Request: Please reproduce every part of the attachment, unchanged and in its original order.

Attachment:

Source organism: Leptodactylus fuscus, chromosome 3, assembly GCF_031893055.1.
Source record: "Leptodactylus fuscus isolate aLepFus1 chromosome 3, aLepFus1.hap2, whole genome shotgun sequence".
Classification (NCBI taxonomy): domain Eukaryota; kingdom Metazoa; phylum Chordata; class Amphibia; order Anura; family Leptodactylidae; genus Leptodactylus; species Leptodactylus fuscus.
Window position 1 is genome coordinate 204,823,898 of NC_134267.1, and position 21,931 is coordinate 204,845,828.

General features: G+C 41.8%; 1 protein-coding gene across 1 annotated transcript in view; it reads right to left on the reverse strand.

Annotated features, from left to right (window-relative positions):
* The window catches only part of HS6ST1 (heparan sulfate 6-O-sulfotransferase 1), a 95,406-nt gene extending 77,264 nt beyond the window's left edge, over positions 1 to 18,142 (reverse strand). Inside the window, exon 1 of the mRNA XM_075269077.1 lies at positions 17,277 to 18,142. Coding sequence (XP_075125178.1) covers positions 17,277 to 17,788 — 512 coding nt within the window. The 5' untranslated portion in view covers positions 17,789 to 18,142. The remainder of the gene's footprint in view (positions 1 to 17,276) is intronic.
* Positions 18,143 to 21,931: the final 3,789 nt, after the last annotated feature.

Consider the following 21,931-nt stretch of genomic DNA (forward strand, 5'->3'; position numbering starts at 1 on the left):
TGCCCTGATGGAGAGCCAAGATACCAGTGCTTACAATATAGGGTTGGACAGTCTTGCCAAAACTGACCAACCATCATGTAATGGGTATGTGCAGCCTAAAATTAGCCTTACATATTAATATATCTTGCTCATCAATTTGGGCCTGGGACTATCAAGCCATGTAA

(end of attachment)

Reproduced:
Source organism: Leptodactylus fuscus, chromosome 3, assembly GCF_031893055.1.
Source record: "Leptodactylus fuscus isolate aLepFus1 chromosome 3, aLepFus1.hap2, whole genome shotgun sequence".
Classification (NCBI taxonomy): domain Eukaryota; kingdom Metazoa; phylum Chordata; class Amphibia; order Anura; family Leptodactylidae; genus Leptodactylus; species Leptodactylus fuscus.
Window position 1 is genome coordinate 204,823,898 of NC_134267.1, and position 21,931 is coordinate 204,845,828.

General features: G+C 41.8%; 1 protein-coding gene across 1 annotated transcript in view; it reads right to left on the reverse strand.

Annotated features, from left to right (window-relative positions):
* The window catches only part of HS6ST1 (heparan sulfate 6-O-sulfotransferase 1), a 95,406-nt gene extending 77,264 nt beyond the window's left edge, over positions 1 to 18,142 (reverse strand). Inside the window, exon 1 of the mRNA XM_075269077.1 lies at positions 17,277 to 18,142. Coding sequence (XP_075125178.1) covers positions 17,277 to 17,788 — 512 coding nt within the window. The 5' untranslated portion in view covers positions 17,789 to 18,142. The remainder of the gene's footprint in view (positions 1 to 17,276) is intronic.
* Positions 18,143 to 21,931: the final 3,789 nt, after the last annotated feature.

Consider the following 21,931-nt stretch of genomic DNA (forward strand, 5'->3'; position numbering starts at 1 on the left):
TGCCCTGATGGAGAGCCAAGATACCAGTGCTTACAATATAGGGTTGGACAGTCTTGCCAAAACTGACCAACCATCATGTAATGGGTATGTGCAGCCTAAAATTAGCCTTACATATTAATATATCTTGCTCATCAATTTGGGCCTGGGACTATCAAGCCATGTAA